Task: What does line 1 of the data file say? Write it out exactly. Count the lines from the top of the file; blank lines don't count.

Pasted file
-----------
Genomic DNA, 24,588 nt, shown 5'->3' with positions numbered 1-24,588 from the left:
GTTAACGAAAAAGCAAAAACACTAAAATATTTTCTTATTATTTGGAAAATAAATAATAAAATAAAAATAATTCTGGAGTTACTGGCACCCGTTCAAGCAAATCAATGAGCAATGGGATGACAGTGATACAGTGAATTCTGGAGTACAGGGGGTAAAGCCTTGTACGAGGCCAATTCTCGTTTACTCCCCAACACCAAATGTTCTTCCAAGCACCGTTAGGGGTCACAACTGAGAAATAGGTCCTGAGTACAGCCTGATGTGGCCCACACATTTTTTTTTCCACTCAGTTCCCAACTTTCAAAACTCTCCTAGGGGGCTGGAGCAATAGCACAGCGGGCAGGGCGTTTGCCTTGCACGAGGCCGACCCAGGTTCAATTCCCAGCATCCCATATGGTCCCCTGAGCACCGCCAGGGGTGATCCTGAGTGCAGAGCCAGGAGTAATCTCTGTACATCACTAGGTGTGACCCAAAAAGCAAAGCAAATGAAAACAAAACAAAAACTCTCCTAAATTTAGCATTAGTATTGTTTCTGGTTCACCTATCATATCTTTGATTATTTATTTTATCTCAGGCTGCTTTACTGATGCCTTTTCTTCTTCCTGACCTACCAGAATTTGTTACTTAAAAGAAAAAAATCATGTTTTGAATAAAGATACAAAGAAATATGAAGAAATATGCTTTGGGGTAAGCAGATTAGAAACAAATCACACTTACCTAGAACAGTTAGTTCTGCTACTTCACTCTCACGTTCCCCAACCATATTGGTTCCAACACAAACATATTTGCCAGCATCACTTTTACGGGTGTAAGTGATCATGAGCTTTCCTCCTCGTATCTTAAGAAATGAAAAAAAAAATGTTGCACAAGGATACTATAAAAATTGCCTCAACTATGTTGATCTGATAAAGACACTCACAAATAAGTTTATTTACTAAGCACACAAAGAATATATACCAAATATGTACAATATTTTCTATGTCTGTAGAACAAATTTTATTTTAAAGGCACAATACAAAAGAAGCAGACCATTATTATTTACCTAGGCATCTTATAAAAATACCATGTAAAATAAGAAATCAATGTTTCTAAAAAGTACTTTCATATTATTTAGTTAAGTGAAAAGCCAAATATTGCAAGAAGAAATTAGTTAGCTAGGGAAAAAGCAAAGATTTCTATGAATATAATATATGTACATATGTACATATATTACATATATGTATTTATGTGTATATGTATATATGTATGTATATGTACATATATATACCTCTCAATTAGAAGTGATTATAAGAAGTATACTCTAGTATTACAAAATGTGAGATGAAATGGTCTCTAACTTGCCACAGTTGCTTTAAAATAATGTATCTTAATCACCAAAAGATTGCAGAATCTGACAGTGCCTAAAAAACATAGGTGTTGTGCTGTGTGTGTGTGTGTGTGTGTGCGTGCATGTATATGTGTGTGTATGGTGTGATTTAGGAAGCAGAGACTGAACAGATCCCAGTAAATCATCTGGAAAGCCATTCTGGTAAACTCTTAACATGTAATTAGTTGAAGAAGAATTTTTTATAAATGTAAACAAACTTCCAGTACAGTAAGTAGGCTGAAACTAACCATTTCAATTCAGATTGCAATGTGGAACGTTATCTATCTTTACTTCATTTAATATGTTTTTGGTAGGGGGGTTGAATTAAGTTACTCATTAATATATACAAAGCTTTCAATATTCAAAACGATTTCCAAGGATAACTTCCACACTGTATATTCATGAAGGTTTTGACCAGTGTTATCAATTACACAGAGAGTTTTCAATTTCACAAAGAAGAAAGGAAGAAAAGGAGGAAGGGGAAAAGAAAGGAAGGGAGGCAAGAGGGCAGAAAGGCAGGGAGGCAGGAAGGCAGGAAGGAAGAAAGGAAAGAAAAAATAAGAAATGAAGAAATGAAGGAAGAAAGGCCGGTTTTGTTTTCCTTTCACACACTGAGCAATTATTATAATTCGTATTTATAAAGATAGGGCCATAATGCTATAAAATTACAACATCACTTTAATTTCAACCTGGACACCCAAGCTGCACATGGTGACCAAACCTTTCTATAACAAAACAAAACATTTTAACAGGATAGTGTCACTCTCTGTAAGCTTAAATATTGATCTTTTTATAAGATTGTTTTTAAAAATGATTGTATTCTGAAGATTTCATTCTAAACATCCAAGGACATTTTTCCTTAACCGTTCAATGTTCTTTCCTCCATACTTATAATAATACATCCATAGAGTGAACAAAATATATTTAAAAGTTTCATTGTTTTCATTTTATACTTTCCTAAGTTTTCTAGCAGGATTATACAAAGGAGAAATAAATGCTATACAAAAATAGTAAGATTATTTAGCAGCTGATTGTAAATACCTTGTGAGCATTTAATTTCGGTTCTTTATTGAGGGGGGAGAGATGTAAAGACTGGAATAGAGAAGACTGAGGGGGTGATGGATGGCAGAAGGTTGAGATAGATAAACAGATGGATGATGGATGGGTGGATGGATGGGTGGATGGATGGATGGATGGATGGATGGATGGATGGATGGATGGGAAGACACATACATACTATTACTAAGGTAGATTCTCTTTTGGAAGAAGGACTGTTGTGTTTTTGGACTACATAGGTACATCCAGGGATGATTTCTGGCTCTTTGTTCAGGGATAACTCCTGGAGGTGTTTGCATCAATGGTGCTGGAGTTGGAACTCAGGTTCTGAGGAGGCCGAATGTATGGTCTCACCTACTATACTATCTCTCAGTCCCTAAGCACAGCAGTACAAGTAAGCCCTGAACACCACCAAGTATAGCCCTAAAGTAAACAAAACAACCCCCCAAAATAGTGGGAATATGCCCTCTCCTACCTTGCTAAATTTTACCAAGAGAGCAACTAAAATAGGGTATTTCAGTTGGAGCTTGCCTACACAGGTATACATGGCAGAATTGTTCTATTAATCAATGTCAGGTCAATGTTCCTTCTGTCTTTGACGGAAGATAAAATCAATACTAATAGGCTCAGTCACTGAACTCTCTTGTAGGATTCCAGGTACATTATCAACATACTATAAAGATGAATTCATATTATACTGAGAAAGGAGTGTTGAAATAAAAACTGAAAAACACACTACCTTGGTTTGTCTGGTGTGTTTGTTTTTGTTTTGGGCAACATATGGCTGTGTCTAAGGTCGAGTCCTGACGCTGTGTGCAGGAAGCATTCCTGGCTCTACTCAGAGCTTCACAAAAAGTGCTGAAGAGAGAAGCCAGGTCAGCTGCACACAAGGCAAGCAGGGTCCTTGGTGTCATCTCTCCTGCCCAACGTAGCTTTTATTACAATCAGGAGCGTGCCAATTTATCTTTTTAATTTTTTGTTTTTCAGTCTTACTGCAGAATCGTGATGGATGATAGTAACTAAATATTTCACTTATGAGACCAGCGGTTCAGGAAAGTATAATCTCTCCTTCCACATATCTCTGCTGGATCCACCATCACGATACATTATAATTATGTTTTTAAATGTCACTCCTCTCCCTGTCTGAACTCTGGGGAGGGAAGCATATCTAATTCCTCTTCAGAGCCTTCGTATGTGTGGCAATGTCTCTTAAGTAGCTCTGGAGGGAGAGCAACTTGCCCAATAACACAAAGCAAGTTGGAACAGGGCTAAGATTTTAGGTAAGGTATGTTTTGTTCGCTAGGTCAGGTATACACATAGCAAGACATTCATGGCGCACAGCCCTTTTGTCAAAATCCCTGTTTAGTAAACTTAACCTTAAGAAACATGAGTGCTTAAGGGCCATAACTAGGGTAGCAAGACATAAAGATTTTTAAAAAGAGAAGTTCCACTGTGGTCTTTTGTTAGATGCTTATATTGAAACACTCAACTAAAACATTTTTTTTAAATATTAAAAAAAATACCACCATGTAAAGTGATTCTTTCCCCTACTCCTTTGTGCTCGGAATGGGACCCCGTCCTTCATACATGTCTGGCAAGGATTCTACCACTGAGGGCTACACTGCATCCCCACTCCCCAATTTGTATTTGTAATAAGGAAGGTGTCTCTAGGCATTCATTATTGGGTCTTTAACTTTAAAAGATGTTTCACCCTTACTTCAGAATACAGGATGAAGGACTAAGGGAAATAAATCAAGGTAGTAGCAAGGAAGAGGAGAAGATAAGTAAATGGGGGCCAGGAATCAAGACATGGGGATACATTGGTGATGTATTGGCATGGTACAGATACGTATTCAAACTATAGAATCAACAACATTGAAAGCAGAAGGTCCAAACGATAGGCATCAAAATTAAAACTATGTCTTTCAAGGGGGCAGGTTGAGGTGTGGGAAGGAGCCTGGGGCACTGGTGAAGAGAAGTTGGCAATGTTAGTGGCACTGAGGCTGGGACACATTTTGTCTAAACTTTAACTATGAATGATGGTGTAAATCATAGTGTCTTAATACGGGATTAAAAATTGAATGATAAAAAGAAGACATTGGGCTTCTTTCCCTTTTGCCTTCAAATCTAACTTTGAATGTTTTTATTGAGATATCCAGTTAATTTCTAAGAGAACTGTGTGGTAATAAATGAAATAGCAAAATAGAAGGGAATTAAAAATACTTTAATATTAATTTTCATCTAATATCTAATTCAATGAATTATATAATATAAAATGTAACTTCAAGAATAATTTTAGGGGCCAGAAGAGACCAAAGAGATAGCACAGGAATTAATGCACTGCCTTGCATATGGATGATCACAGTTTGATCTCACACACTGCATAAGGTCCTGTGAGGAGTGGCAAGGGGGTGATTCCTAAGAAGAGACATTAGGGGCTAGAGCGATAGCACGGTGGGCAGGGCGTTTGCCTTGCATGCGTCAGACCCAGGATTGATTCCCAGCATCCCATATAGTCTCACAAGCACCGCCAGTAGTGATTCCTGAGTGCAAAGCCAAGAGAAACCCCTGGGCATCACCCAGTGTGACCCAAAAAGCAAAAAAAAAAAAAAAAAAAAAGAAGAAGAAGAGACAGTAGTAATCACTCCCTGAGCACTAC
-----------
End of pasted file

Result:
Genomic DNA, 24,588 nt, shown 5'->3' with positions numbered 1-24,588 from the left: